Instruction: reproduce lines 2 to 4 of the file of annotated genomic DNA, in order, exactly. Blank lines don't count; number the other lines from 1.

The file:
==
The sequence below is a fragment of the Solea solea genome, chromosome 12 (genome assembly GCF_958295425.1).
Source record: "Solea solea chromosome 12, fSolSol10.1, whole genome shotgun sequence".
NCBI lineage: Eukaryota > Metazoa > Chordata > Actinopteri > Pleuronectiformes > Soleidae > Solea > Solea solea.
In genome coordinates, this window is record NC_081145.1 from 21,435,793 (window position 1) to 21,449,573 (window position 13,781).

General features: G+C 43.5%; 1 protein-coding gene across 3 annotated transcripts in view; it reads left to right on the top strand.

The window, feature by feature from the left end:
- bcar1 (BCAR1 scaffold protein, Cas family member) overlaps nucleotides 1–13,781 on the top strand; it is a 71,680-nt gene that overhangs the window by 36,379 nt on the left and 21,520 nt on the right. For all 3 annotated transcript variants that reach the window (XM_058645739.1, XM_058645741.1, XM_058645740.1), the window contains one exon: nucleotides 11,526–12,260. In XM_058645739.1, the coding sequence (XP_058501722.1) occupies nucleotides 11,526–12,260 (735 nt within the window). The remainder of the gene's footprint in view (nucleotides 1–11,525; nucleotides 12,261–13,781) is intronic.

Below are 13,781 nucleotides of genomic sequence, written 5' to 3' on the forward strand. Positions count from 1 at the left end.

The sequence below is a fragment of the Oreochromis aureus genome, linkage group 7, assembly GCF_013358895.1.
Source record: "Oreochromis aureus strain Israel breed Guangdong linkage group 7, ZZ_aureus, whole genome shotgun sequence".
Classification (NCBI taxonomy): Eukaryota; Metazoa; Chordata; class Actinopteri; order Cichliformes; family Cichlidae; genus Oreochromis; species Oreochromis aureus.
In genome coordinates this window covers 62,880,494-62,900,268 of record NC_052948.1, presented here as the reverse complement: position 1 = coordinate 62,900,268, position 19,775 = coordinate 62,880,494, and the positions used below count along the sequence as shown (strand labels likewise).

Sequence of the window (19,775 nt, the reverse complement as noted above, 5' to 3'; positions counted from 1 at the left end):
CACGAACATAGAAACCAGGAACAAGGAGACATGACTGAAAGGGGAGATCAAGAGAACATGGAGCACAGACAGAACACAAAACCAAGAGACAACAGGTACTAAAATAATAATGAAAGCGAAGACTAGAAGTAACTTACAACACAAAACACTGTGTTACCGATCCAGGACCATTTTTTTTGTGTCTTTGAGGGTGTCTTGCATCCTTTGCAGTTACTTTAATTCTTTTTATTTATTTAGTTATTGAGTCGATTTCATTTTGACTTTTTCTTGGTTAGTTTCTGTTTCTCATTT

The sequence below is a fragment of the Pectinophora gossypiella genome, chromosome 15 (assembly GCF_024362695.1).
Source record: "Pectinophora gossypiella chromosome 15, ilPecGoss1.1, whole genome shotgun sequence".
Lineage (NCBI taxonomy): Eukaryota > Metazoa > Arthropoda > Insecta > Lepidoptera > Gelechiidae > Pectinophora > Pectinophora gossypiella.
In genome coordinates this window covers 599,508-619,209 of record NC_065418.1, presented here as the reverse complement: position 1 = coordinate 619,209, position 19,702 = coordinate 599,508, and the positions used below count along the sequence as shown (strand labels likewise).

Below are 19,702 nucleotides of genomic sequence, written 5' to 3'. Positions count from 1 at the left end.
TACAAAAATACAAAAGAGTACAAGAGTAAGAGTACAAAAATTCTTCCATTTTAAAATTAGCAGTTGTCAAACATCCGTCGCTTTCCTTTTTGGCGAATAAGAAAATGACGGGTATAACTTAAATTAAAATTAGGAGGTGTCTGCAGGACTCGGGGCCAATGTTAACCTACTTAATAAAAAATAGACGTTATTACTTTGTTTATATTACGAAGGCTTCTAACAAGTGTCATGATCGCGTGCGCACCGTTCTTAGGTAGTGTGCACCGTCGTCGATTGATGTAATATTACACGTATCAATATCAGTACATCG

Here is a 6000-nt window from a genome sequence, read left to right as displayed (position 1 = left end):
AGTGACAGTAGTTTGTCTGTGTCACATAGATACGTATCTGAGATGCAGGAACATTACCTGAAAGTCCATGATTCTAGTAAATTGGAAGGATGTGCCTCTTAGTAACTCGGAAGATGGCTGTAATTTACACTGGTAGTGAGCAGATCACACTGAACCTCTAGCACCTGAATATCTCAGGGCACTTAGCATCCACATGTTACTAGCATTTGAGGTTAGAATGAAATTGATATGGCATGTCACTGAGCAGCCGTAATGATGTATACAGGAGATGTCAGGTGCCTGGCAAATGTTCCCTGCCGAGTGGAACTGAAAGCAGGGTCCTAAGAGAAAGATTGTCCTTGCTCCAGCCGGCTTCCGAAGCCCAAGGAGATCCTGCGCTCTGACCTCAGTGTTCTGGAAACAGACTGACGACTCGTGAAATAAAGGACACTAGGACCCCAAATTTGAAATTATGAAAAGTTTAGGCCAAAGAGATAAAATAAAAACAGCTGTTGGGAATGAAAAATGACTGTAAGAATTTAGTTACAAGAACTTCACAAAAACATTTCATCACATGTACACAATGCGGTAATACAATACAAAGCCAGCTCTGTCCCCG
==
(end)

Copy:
Source record: "Solea solea chromosome 12, fSolSol10.1, whole genome shotgun sequence".
NCBI lineage: Eukaryota > Metazoa > Chordata > Actinopteri > Pleuronectiformes > Soleidae > Solea > Solea solea.
In genome coordinates, this window is record NC_081145.1 from 21,435,793 (window position 1) to 21,449,573 (window position 13,781).